To see that the other person’s politics don’t define who they are as a person, ask yourself: What do I value about the other as a person?  What is it about them that I like, love, respect or admire?  When you do this, you will be able to identify the person behind their politics.

To do this, think of the other person.  Go ahead – think about what you hate about their politics.  Fine.  Now, circle that. Put brackets around it.  Put it in a box and put the box on the shelf.

Then ask, “what is good about this person?” “What do I like about this person?” “What do I most value about this person”?  For example, right now, I am thinking of a real person — Tom –who adopts political positions that I do not like.  Parsing away his politics, here is what I value about Tom.  Tom cares deeply about his family. He works hard at his jobHe deeply cares about his clientsHe will travel to his client’s home when they cannot make it to his officeHe apologizes and tries to fix things when he does something wrong.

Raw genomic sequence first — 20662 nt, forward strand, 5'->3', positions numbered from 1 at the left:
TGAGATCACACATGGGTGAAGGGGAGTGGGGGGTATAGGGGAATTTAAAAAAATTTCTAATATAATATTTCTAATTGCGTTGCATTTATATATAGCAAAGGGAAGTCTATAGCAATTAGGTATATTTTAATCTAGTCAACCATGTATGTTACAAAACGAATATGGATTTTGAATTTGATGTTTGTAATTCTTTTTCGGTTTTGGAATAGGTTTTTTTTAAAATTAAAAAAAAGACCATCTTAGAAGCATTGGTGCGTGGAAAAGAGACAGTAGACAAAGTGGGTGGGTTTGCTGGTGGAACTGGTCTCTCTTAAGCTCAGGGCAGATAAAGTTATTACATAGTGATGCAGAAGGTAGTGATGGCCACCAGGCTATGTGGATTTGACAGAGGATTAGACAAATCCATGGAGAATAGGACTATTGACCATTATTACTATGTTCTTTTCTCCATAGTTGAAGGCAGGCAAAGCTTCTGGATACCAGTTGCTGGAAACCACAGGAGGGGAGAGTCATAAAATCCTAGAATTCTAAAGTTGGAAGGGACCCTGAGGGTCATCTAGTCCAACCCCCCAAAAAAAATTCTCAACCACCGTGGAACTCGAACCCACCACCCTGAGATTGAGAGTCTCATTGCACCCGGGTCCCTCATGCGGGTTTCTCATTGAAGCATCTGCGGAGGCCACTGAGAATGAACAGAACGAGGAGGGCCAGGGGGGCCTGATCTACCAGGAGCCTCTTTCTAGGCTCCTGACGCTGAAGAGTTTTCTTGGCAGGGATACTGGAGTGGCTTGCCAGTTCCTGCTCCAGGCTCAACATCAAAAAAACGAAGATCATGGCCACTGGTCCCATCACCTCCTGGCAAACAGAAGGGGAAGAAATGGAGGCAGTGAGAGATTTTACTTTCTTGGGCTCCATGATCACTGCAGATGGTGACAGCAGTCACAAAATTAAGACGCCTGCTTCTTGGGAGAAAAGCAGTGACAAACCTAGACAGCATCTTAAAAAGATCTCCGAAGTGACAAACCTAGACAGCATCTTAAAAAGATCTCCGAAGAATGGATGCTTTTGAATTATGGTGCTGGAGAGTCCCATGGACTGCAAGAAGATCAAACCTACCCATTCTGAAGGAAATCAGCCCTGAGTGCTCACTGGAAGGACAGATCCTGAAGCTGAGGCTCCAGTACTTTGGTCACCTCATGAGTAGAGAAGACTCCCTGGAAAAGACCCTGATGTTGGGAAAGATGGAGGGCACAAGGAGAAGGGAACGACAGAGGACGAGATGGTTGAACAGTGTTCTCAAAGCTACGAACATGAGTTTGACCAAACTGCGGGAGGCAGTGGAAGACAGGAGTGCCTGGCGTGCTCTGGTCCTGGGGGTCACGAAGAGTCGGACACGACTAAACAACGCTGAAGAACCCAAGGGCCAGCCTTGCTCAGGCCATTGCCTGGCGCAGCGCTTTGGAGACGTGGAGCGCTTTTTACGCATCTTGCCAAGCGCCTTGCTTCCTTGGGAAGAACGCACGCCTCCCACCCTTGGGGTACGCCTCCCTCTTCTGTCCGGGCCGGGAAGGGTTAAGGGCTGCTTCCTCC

When I focus on Tom, I see his care, compassion and authenticity.  Those are the qualities that define who Tom is to me.  When I look at Tom as a caring, compassionate and authentic person.

Tom and I share an interest in old Volkswagens.   When we get together, we playfully mock each other’s political views.  I marvel as his compassion.  And we talk about old VW Beetles.  He is more than his politics.  And so am I.

Step 3:  Choose How You Will Feel about the Other

Yes, that’s right. Choose how you will feel toward the other person.  Focus on the things that you admire and choose to view the other person using those attributes rather than the political ones.  If you admire the other’s care, compassion and authenticity – then value them for that.

See that you have the choice to do this.  You have the choice to use these attributes to define your image of the other person – and not their political views.